Jacob “Killer” Miller was one of reggae’s greatest performers. His merry, manic brilliance shines through clearly in the crucial 1980 concert doc Heartland Reggae, particularly the performance of “Tired Fe Lick Weed In A Bush” during which he puffs a huge spliff on stage while using his microphone to taunt the cops at the venue before somebody hands him a police cap and he starts chanting “Babylon, Babylon falling down.” Audio After The Jump…

He that keepth his mouth shall stay outta problem. Run that…

(via Mass Appeal)

The roly-poly Rasta singer’s work with Coxsone Dodd and Augustus Pablo led him to Inner Circle, one of Jamaica’s most respected bands. Their first hit together, “Tenement Yard,” was released in 1975, exactly 40 years ago. The group went on to sign with Capitol Records and released two albums internationally before Miller died in a car crash at the age of 27.

As any self-respecting fan of the TV show Cops knows, Inner Circle went on to become the Bad Boys of Reggae, selling millions of records and setting up their own state of the art studio, Circle House, where A-list rap, R&B, pop, and reggae clients lay down hits. Meanwhile, across the street, the Lewis brothers (Ian on bass and Roger on rhythm guitar) continue jamming in their own private studio along with old friends like “Touter” Harvey on keyboards and Lancelot Hall on drums and most recently, Errol “Skatta” Bonnick on vocals—plus, sometimes, the occasional guest vocalist.

It’s been 40 years since the release of Jacob Miller’s first hit with Inner Circle, a song called “Tenement Yard.” The tune describes why life in a communal government housing scheme is not good for Rastas. “Dreadlocks can’t live in a tenement yard,” the young Rasta rebel sang, lamenting all the “watchy watchy” people chatting his business. Four decades later a new Rasta rebel steps up on the said Inner Circle riddim, and delivers his message, with what amounts to a whole new song subtitled “News Carrying Dread.” Not only are the rhythm track and the message of the new tune in tune with the original, a sample of “Jakes” voice also rings throughout.

“Me find Jacob, Red Hills Road,” says Roger Lewis in a recent interview. “All my life I tell you—and I don’t say this becauxse Chronixx is here—I don’t see a youth who touch me like Jacob.” The good vibes are clearly mutual between the veteran band and the young singer. “We always have a great respect for the Inner Circle family, even before we really met up physcially,” says Chronixx. “Is a great thing. Is a very very great thing. To see say them music can still be revamped. Because we are the originators, I and I, from that time till this time.”

Inner Circle’s Roger Lewis Reasons with Chronixx About “Tenement Yard”

Behind the Scenes at the Miami Video Shoot with Inner Circle, Chronixx & Gil Green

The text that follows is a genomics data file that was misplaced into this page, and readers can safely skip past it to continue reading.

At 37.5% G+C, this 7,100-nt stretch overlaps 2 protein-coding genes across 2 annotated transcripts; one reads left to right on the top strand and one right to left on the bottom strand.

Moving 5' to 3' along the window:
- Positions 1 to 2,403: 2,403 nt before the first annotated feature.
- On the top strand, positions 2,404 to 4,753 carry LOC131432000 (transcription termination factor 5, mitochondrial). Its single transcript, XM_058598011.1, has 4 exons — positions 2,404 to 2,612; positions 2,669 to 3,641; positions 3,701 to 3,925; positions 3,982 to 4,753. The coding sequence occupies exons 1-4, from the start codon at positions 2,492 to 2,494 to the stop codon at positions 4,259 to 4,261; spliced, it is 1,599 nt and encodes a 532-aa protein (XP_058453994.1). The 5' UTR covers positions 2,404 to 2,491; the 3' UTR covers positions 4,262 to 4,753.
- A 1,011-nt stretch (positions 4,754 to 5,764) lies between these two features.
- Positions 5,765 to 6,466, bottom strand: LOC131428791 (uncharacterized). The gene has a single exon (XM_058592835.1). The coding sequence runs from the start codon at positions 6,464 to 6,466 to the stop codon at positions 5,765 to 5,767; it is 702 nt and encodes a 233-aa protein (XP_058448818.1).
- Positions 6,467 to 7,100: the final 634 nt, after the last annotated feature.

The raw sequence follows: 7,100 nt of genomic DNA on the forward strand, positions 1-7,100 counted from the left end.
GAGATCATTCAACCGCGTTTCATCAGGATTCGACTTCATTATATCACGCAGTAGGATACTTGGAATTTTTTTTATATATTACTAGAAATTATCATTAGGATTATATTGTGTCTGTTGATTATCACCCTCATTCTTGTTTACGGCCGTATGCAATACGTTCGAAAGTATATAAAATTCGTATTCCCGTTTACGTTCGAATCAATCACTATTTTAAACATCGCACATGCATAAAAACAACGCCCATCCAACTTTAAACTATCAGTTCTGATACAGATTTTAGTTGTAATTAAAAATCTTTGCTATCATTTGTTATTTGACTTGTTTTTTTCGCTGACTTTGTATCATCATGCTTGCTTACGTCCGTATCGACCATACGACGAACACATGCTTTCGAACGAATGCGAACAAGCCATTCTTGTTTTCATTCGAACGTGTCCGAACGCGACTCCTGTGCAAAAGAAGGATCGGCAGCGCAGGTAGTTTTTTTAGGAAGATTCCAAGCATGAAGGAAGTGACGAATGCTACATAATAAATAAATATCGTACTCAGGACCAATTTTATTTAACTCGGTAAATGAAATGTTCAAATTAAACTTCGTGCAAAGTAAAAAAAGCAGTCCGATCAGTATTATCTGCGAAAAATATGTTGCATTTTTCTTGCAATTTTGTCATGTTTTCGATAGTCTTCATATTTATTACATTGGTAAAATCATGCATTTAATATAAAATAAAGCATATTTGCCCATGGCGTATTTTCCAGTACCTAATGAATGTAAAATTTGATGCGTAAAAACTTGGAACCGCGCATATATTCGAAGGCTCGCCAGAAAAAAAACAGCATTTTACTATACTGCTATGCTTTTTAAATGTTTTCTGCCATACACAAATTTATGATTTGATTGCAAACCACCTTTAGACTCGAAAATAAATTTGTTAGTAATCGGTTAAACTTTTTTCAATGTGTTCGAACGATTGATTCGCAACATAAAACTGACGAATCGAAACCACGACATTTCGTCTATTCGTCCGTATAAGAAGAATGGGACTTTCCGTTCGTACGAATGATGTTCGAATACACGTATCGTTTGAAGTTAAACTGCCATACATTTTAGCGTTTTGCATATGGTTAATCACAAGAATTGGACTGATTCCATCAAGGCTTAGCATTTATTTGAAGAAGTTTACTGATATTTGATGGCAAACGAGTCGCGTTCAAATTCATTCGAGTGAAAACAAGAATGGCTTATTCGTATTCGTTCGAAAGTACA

Jacob “Killer” Miller was one of reggae’s greatest performers. His merry, manic brilliance shines through clearly in the crucial 1980 concert doc Heartland Reggae, particularly the performance of “Tired Fe Lick Weed In A Bush” during which he puffs a huge spliff on stage while using his microphone to taunt the cops at the venue before somebody hands him a police cap and he starts chanting “Babylon, Babylon falling down.” Audio After The Jump…

He that keepth his mouth shall stay outta problem. Run that…

(via Mass Appeal)

The roly-poly Rasta singer’s work with Coxsone Dodd and Augustus Pablo led him to Inner Circle, one of Jamaica’s most respected bands. Their first hit together, “Tenement Yard,” was released in 1975, exactly 40 years ago. The group went on to sign with Capitol Records and released two albums internationally before Miller died in a car crash at the age of 27.

As any self-respecting fan of the TV show Cops knows, Inner Circle went on to become the Bad Boys of Reggae, selling millions of records and setting up their own state of the art studio, Circle House, where A-list rap, R&B, pop, and reggae clients lay down hits. Meanwhile, across the street, the Lewis brothers (Ian on bass and Roger on rhythm guitar) continue jamming in their own private studio along with old friends like “Touter” Harvey on keyboards and Lancelot Hall on drums and most recently, Errol “Skatta” Bonnick on vocals—plus, sometimes, the occasional guest vocalist.

It’s been 40 years since the release of Jacob Miller’s first hit with Inner Circle, a song called “Tenement Yard.” The tune describes why life in a communal government housing scheme is not good for Rastas. “Dreadlocks can’t live in a tenement yard,” the young Rasta rebel sang, lamenting all the “watchy watchy” people chatting his business. Four decades later a new Rasta rebel steps up on the said Inner Circle riddim, and delivers his message, with what amounts to a whole new song subtitled “News Carrying Dread.” Not only are the rhythm track and the message of the new tune in tune with the original, a sample of “Jakes” voice also rings throughout.

“Me find Jacob, Red Hills Road,” says Roger Lewis in a recent interview. “All my life I tell you—and I don’t say this becauxse Chronixx is here—I don’t see a youth who touch me like Jacob.” The good vibes are clearly mutual between the veteran band and the young singer. “We always have a great respect for the Inner Circle family, even before we really met up physcially,” says Chronixx. “Is a great thing. Is a very very great thing. To see say them music can still be revamped. Because we are the originators, I and I, from that time till this time.”

Inner Circle’s Roger Lewis Reasons with Chronixx About “Tenement Yard”

Behind the Scenes at the Miami Video Shoot with Inner Circle, Chronixx & Gil Green